The United States Food and Drug Administration (FDA) controls
approximately 80% of the US food supply. The Food and Drug
likewise in charge of reviewing
food product’s packaging along with its ingredients. There are
ingredients that do not affect the food product’s taste or
makeup and are present for reasons such as
shelf preservation, color and aroma.
These ingredients are classified Generally
Recognized As Safe (GRAS). Industrial
gases that are utilized in the food industry for Modified
Atmosphere Packaging (MAP) and refrigeration are
classified as such.
In 1958 Congress implemented the Food
Additives Amendment to the Federal Food, Drug and Cosmetic Act. One of the items that the amendment covered
was the definition of a Food Additive which was:
“Any substance the intended use for which results or may reasonably be
expected to result, directly or indirectly, in its becoming a component or
otherwise affecting the component of food.”
This did not include
substances like gas mixtures which are not considered additives and are
In the late 60’s cyclamate salts, which were utilized
to artificially sweeten soft
drinks and grouped as GRAS, began to be questioned. The conclusion incited
then President Nixon to order the FDA to reevalute the components that were considered
GRAS. In 1997, the FDA declared that they did not
have enough resources to address all the insistence
that they were receiving for substances to be classified.
Since then, previous substances that were considered GRAS were maintaining their classification and can
be found in the Code of Federal Regulations (21 CFR). All substances after 1997 requesting
classification are granted a GRAS Notice which is concluded
by individual experts outside the
government. Simply put, a GRAS classification before 1997 was sanctioned by the FDA and after
1997 by consensus of recognized experts then quickly
reviewed by the FDA.
How does this apply
to gases used in MAP?
The most important point to be remembered is that there is no federal certification
given to industrial gases used
for food processing be it freezing, formulation or packaging. The gases that are given
the classification of GRAS are carbon dioxide, helium, nitrogen, nitrous
oxide and propane. The Code of Federal
Regulations section 184.1 explains each of these gases,
with respect to suitability, with the same phrasing. This, in part, is:
ingredient must be of a purity suitable for its intended use.
accordance with 184.1--- (last three numbers identify the gas), the ingredient is used in food with no
limitations other than current good manufacturing practice. The affirmation of this ingredient as
generally recognized as safe (GRAS) as a direct human food ingredient is based
upon the following current good manufacturing conditions of use:
ingredient is used in food at levels not to exceed current good manufacturing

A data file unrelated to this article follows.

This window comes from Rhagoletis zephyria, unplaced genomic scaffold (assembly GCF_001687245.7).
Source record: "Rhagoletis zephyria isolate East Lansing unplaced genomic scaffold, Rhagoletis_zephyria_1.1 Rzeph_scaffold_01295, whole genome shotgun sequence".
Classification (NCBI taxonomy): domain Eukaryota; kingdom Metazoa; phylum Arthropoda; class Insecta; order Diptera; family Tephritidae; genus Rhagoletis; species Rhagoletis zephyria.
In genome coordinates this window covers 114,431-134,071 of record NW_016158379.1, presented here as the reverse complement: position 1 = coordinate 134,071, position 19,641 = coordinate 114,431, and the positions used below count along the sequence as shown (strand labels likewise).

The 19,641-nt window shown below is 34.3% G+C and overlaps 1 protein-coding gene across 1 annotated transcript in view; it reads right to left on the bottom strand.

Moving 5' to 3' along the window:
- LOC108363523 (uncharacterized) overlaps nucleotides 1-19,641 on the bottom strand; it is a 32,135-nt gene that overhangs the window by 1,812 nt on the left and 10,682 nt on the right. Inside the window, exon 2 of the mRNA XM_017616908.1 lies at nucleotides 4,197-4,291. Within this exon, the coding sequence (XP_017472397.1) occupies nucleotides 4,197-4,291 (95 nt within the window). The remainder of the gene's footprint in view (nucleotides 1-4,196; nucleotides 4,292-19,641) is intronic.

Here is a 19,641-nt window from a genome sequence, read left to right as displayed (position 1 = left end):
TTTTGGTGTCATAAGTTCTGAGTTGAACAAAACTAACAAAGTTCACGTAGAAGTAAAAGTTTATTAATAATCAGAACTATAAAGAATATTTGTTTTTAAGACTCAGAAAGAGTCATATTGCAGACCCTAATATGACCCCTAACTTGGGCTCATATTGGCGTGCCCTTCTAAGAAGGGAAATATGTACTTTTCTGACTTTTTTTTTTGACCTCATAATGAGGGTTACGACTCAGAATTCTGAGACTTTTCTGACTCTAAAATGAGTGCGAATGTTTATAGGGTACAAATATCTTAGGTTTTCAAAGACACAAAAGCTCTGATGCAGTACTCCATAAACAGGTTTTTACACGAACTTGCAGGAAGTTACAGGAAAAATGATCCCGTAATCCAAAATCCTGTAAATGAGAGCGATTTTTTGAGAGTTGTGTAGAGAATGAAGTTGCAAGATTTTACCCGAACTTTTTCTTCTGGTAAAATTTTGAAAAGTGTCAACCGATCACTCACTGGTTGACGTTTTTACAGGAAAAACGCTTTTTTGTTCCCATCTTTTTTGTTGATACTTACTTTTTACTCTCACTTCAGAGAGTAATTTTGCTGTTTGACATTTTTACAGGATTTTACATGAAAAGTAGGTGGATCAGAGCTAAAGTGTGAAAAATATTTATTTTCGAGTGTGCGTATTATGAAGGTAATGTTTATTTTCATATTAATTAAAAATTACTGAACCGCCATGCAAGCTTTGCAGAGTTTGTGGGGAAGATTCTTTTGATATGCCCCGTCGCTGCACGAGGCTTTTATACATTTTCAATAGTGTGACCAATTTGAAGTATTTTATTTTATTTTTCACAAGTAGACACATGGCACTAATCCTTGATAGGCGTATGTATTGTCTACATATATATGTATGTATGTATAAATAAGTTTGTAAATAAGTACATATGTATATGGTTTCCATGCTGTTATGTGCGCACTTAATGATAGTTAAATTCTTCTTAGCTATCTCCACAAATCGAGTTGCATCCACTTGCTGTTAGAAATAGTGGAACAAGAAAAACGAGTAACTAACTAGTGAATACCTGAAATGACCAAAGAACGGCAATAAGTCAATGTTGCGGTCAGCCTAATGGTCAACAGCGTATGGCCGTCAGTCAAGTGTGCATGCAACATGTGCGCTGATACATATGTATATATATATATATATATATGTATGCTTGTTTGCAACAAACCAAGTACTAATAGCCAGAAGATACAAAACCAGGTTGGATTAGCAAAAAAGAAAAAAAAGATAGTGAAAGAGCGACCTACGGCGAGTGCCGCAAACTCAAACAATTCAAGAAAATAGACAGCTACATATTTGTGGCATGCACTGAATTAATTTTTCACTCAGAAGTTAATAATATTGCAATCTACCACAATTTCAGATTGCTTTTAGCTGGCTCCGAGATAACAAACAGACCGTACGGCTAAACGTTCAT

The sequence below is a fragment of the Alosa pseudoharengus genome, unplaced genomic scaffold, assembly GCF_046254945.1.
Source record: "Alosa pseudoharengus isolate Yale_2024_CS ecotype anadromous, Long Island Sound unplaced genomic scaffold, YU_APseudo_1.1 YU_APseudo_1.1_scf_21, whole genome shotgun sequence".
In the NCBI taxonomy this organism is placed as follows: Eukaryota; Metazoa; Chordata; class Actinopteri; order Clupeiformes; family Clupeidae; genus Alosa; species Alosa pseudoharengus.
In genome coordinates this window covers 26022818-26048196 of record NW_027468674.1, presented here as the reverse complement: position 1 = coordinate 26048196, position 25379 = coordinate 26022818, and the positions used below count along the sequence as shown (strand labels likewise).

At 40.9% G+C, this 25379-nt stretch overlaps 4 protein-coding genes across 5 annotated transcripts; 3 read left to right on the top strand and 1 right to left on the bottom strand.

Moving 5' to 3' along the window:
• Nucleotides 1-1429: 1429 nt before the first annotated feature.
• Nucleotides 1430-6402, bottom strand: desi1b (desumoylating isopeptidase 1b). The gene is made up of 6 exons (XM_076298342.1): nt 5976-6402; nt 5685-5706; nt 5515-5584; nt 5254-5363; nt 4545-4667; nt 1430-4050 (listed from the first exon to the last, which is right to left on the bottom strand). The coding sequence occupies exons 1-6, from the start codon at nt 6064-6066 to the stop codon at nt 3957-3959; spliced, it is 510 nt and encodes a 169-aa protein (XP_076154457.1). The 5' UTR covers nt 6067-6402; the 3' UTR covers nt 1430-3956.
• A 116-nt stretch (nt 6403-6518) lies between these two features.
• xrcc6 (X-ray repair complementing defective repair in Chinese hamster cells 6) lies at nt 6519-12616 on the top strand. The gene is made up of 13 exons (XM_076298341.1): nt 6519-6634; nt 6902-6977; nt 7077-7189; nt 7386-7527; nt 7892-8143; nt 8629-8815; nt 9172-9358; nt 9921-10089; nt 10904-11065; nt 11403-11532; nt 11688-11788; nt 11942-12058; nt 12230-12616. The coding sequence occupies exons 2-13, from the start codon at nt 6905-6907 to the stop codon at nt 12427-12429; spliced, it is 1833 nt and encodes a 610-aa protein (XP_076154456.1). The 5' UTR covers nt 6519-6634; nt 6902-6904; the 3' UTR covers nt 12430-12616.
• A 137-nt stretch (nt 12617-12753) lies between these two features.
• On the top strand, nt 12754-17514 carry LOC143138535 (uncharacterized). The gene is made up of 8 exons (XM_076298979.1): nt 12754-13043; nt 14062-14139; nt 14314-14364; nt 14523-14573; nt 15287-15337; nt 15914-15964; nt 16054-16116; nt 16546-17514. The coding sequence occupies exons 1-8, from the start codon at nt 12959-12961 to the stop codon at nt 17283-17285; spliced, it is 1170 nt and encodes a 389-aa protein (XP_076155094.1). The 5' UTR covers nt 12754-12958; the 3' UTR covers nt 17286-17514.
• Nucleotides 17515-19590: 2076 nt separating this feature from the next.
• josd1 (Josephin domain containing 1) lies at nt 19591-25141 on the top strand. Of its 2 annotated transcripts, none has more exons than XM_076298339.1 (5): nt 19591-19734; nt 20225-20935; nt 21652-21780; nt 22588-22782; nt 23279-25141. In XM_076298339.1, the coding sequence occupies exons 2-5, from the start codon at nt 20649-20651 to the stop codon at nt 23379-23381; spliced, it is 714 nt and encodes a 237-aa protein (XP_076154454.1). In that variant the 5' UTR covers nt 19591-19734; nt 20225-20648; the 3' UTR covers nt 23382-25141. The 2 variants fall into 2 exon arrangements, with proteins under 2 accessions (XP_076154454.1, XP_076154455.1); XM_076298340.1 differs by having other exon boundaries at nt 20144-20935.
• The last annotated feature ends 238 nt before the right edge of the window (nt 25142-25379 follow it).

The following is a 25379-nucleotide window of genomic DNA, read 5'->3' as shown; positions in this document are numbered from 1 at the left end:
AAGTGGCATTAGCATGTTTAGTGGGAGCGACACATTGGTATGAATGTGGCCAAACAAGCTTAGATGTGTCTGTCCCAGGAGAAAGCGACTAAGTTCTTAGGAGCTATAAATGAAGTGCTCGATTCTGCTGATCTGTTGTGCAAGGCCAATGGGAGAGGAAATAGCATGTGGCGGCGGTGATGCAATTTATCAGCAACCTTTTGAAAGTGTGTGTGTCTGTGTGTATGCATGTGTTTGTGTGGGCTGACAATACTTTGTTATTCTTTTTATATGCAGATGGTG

sanctions for this ingredient different from the uses established in this
section do not exist or have been waived.”
As declared above, gas suppliers are
only responsible for the purity of the gas
product and the other sanctions (i.e. … good manufacturing practices…) are controlled
by the food processor or the gas supplier’s customer.
In addition, hydrogen, carbon
monoxide and argon were identified as ingredients
after 1997 and are not listed in 21 CFR.
They have subsequently
been given a GRAS Notice under the heading of “No Questions” which indicates
that the FDA had no questions as to the validity of
the outside expert’s consensus.
The main objective to take from this article is that the any gases with
the label “Food Grade” have been certified in house by the manufacturer and
not by the FDA.
The certification is by purity defined by adequate handling and manufacturing practices until the product reaches
its final package (cylinders, micro-bulk vessels, transports and large cryogenic
vessels). Food processors have been
conditioned to look
for food grade products and like to see clean packages
with clear labels. So having dedicated
“food grade” cylinders and/or tanks is necessary
to succeed in this market as is demonstrated
by the successful companies naming and trademarking their
respective lines of food grade gases.
information on food grade gases and MAP applications are available through PurityPlus. If you’re interested in
purchasing food grade gases
or other specialty gases for various industries in Portland, contact
Cryo-Source at 503-235-0168 or contact us via email at email@example.com.
Written by John Segura.
John Segura is a licensed Professional Engineer and a seasoned
executive in the industrial gas industry.
He has 30+ years of experience in areas involving sales,
marketing, and operations both domestically and internationally. He has been in charge
of teams of engineers and technicians as an R & D manager for major gas
companies. His work directed him to be the leader of the marketing
efforts of technology worldwide for industrial gas suppliers. He presently consults to
the industry on the business specializing in operations, applications and